Where would we be without stoma nurses?

Laura Zappulla

Laura Zappulla

Kerrin helped me remain positive throughout the whole experience, and has encouraged me and offered support in so many ways.

Seriously? I don’t think I would have gotten through my surgery without mine! Stomal therapy nurses play a pivotal role in our lives pre and post-surgery. Most of us lucky enough to have a stoma nurse (and it amazes me that anyone is allowed to go through ostomy surgery without one) know they are amazing human beings. Ostomates have a special kind of relationship with their stoma nurse, and I might be a bit biased, but of course I think my stoma nurse Kerrin is the best!!

Kerrin has been part of my life for around 6 years now. I was introduced to her well before I even had my surgery. It was during one of my early hospital admissions for a Crohn’s flare. Things were looking a bit grim, so my gastroenterologist asked her to prep me “just in case” surgery was necessary. I hadn’t even contemplated (or really understood) an ostomy and what it meant at that point.

I still remember the first time I met her in my hospital room. She came with all sorts of props and pamphlets, including several different types of ostomy bags and other supplies. Funny looking back at it how something so foreign and strange to me at the time, is now just a normal part of everyday life! Kerrin explained everything clearly and answered my myriad of questions, all with a calming nature and natural way about her (as well as a sense of humour which also helped!). I didn’t end up having surgery that time around, and whilst it was a shock and a lot to take in, I’m very grateful I had the opportunity to speak with her early on. She definitely helped me contemplate and prepare for the possibility of surgery in a way that made me feel comfortable and didn’t freak me out too much!

A few years later after not responding to medications or biologicals, surgery was back on the cards. Once again, Kerrin was there to answer all my questions, talk me through what to expect and help me through recovery. She marked my stomach for the stoma site and was one of the last people I saw before being taken into theatre. I can’t remember clearly because of all the pain meds, but she was probably one of the first people I saw after coming back from recovery too!!

Every day I was in hospital, she would check in on me several times a day, and along with the other nurses on the ward, I wouldn’t have gotten through those first few weeks without their support and guidance. I know this is their job, but somehow it feels like much more than that.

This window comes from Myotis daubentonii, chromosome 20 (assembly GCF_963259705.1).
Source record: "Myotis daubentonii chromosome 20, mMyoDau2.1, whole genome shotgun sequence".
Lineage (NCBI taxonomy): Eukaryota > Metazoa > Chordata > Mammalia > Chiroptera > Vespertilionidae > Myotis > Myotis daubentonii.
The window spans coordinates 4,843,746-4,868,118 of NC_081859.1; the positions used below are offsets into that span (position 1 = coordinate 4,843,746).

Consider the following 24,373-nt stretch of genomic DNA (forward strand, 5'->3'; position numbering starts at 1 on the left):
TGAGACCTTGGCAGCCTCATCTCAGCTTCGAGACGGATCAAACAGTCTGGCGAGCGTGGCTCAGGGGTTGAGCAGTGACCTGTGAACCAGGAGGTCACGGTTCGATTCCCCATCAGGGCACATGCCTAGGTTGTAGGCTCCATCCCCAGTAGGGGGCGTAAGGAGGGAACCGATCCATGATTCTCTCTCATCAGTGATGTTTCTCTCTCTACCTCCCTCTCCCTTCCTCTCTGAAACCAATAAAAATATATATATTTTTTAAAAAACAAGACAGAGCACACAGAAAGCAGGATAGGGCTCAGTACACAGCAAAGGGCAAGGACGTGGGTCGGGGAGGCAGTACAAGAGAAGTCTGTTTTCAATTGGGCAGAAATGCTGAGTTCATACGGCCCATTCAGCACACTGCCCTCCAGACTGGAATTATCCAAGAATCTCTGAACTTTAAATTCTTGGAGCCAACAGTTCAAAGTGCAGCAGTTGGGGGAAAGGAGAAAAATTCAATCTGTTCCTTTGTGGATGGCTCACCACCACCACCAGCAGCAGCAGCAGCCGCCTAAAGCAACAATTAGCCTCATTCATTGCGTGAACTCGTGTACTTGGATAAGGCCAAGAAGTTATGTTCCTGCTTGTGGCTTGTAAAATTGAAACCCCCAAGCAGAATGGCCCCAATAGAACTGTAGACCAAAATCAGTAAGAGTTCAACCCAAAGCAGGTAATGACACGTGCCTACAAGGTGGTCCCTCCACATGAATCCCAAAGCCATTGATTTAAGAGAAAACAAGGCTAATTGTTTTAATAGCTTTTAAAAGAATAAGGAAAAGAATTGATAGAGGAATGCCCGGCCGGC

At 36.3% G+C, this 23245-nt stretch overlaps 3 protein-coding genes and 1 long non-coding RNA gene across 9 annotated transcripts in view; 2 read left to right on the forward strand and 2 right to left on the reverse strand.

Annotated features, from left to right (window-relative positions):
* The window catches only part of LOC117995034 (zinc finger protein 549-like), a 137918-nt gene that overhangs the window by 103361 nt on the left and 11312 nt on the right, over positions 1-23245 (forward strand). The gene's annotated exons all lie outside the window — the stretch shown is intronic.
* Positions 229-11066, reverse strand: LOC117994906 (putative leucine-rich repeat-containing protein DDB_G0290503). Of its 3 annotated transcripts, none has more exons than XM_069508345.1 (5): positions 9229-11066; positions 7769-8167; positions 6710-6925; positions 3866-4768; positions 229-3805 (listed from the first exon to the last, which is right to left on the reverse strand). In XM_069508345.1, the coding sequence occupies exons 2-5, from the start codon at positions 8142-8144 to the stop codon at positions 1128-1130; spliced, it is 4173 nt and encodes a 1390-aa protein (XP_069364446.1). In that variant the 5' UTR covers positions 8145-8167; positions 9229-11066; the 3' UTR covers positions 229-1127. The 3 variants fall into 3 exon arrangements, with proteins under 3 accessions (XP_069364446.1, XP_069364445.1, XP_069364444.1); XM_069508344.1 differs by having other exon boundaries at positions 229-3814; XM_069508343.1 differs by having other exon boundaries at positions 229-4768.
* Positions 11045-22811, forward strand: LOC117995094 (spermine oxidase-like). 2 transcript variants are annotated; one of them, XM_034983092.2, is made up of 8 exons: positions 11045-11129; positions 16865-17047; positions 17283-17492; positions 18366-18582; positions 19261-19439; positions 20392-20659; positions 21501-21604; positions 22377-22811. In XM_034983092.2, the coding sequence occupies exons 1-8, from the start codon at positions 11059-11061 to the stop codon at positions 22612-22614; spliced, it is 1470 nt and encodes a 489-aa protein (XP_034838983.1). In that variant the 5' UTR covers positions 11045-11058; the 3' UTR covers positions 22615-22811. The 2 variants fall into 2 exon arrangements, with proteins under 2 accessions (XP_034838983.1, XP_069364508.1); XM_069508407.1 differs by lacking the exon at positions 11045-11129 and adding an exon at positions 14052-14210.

Before being sent home, I was fully prepped with a list of things to look out for, things to do like rest and stay hydrated, and things not to do like heavy lifting and certain foods to avoid. I knew how to monitor my output, order my supplies, and the nurses had helped me practice changing my bag numerous times (they did it for me the first few times until I was ready to give it a go myself). Kerrin wasn’t letting me go home until I was ready and she knew I was comfortable with everything. No stone was left unturned! All I had to do was get home and start getting to know my new little stoma on my own! What could otherwise have been quite an overwhelming and traumatic experience (especially for some), was made stress free and as simple as possible!

I enjoyed my weekly, then monthly and now only as needed check-ups, feeling an odd sense of emotion every time I visited her, and everything that being back at the hospital stirred up for me. It always made my giggle walking into her office and seeing the toilet (of course a stoma nurse’s office should have a toilet in it?!). She would change my bag for me on some of these visits, and I felt like a proud school kid when she would praise how good my skin was looking or the fact that I was carrying around a water bottle!

For my temporary loop ileostomy, my pan proctocolectomy 4 months later, and still to this day (almost 4 years post-surgery), Kerrin has been a constant. Caring, reassuring and incredibly knowledgeable about everything ostomy related!! Even now that I’ve moved to the UK, I know I could email her with any questions or concerns I have. Kerrin helped me remain positive throughout the whole experience, and has encouraged me and offered support in so many ways. She even helped me pick the name Stoma-licious for my blog, and last Christmas I sent her a Purple Wings ostomy calendar which I believe now takes pride of place in her office (maybe above the toilet!!).


Kerrin probably says it best herself in the beautiful message she wrote me for my 2 year Stomaversary:

Dear Laura,

I feel somewhat like a “mother bird” (not to take anything from your own family!!). The early days of a new chick in the nest listening and learning all about your new stoma. We watched you become healthy and strong and “leave the nest” to travel, marry and enjoy life. Congratulations on embracing life.
“If you are born without wings, do nothing to prevent them from growing“- CoCo Chanel

Your wings have certainly grown.

Love
Kerrin (AKA stomal therapist)

Love and gratitude to Kerrin and all the other amazing stoma nurses out there,
Laura x

Meet Laura

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